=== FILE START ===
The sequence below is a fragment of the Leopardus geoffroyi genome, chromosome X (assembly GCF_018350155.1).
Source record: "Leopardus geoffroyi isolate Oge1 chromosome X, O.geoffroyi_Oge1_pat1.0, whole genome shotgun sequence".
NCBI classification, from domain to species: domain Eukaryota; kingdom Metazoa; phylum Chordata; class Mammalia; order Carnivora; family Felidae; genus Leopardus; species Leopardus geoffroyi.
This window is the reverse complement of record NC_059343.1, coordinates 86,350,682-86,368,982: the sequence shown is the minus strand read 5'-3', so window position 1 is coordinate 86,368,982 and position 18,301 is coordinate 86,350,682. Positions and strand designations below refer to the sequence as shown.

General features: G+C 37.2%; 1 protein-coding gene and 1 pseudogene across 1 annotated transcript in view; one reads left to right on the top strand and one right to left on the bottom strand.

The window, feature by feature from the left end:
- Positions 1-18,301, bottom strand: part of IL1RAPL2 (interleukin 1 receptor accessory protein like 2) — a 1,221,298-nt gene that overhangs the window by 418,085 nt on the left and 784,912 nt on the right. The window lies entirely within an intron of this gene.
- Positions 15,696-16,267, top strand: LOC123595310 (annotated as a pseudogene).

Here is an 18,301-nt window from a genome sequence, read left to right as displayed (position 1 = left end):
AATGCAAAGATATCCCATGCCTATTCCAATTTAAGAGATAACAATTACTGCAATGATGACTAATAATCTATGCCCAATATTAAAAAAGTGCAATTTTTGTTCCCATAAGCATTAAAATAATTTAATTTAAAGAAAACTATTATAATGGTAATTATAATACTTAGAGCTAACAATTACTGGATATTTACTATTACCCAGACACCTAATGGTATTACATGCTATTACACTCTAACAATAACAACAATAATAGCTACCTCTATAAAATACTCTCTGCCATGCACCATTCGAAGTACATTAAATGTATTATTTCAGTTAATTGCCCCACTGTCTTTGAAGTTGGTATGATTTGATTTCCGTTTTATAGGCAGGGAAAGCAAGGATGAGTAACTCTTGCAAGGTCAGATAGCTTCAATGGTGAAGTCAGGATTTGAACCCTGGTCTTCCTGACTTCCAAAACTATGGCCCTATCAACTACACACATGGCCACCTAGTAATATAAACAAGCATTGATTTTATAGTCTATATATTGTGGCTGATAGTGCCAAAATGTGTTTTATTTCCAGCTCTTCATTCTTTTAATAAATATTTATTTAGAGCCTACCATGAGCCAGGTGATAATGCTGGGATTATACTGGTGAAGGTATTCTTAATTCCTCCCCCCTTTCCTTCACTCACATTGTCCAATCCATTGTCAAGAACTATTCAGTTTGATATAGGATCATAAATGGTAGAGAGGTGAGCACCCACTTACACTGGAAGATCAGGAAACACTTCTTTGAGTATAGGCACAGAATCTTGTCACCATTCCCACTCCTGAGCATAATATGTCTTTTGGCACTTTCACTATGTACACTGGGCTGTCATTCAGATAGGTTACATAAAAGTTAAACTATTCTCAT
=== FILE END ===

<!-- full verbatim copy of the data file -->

The sequence below is a fragment of the Leopardus geoffroyi genome, chromosome X (assembly GCF_018350155.1).
Source record: "Leopardus geoffroyi isolate Oge1 chromosome X, O.geoffroyi_Oge1_pat1.0, whole genome shotgun sequence".
NCBI classification, from domain to species: domain Eukaryota; kingdom Metazoa; phylum Chordata; class Mammalia; order Carnivora; family Felidae; genus Leopardus; species Leopardus geoffroyi.
This window is the reverse complement of record NC_059343.1, coordinates 86,350,682-86,368,982: the sequence shown is the minus strand read 5'-3', so window position 1 is coordinate 86,368,982 and position 18,301 is coordinate 86,350,682. Positions and strand designations below refer to the sequence as shown.

General features: G+C 37.2%; 1 protein-coding gene and 1 pseudogene across 1 annotated transcript in view; one reads left to right on the top strand and one right to left on the bottom strand.

The window, feature by feature from the left end:
- Positions 1-18,301, bottom strand: part of IL1RAPL2 (interleukin 1 receptor accessory protein like 2) — a 1,221,298-nt gene that overhangs the window by 418,085 nt on the left and 784,912 nt on the right. The window lies entirely within an intron of this gene.
- Positions 15,696-16,267, top strand: LOC123595310 (annotated as a pseudogene).

Here is an 18,301-nt window from a genome sequence, read left to right as displayed (position 1 = left end):
AATGCAAAGATATCCCATGCCTATTCCAATTTAAGAGATAACAATTACTGCAATGATGACTAATAATCTATGCCCAATATTAAAAAAGTGCAATTTTTGTTCCCATAAGCATTAAAATAATTTAATTTAAAGAAAACTATTATAATGGTAATTATAATACTTAGAGCTAACAATTACTGGATATTTACTATTACCCAGACACCTAATGGTATTACATGCTATTACACTCTAACAATAACAACAATAATAGCTACCTCTATAAAATACTCTCTGCCATGCACCATTCGAAGTACATTAAATGTATTATTTCAGTTAATTGCCCCACTGTCTTTGAAGTTGGTATGATTTGATTTCCGTTTTATAGGCAGGGAAAGCAAGGATGAGTAACTCTTGCAAGGTCAGATAGCTTCAATGGTGAAGTCAGGATTTGAACCCTGGTCTTCCTGACTTCCAAAACTATGGCCCTATCAACTACACACATGGCCACCTAGTAATATAAACAAGCATTGATTTTATAGTCTATATATTGTGGCTGATAGTGCCAAAATGTGTTTTATTTCCAGCTCTTCATTCTTTTAATAAATATTTATTTAGAGCCTACCATGAGCCAGGTGATAATGCTGGGATTATACTGGTGAAGGTATTCTTAATTCCTCCCCCCTTTCCTTCACTCACATTGTCCAATCCATTGTCAAGAACTATTCAGTTTGATATAGGATCATAAATGGTAGAGAGGTGAGCACCCACTTACACTGGAAGATCAGGAAACACTTCTTTGAGTATAGGCACAGAATCTTGTCACCATTCCCACTCCTGAGCATAATATGTCTTTTGGCACTTTCACTATGTACACTGGGCTGTCATTCAGATAGGTTACATAAAAGTTAAACTATTCTCAT